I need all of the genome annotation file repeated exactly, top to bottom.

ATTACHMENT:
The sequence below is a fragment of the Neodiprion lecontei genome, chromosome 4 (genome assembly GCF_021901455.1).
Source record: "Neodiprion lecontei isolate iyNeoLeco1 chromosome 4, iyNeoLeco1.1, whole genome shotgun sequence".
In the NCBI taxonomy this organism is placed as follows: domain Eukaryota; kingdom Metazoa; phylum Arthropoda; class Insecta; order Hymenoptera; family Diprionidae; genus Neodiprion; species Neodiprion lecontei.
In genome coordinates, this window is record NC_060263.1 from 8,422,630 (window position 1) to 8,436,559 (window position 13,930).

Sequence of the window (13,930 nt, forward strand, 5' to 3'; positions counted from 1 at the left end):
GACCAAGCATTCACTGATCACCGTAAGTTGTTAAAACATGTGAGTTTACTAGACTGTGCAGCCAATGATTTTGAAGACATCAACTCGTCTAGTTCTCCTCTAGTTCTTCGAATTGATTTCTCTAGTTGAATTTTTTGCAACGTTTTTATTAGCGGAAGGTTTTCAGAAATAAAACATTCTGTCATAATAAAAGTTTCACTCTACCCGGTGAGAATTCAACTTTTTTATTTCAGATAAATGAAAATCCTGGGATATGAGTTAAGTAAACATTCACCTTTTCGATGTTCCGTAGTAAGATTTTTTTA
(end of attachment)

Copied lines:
The sequence below is a fragment of the Neodiprion lecontei genome, chromosome 4 (genome assembly GCF_021901455.1).
Source record: "Neodiprion lecontei isolate iyNeoLeco1 chromosome 4, iyNeoLeco1.1, whole genome shotgun sequence".
In the NCBI taxonomy this organism is placed as follows: domain Eukaryota; kingdom Metazoa; phylum Arthropoda; class Insecta; order Hymenoptera; family Diprionidae; genus Neodiprion; species Neodiprion lecontei.
In genome coordinates, this window is record NC_060263.1 from 8,422,630 (window position 1) to 8,436,559 (window position 13,930).

Sequence of the window (13,930 nt, forward strand, 5' to 3'; positions counted from 1 at the left end):
GACCAAGCATTCACTGATCACCGTAAGTTGTTAAAACATGTGAGTTTACTAGACTGTGCAGCCAATGATTTTGAAGACATCAACTCGTCTAGTTCTCCTCTAGTTCTTCGAATTGATTTCTCTAGTTGAATTTTTTGCAACGTTTTTATTAGCGGAAGGTTTTCAGAAATAAAACATTCTGTCATAATAAAAGTTTCACTCTACCCGGTGAGAATTCAACTTTTTTATTTCAGATAAATGAAAATCCTGGGATATGAGTTAAGTAAACATTCACCTTTTCGATGTTCCGTAGTAAGATTTTTTTA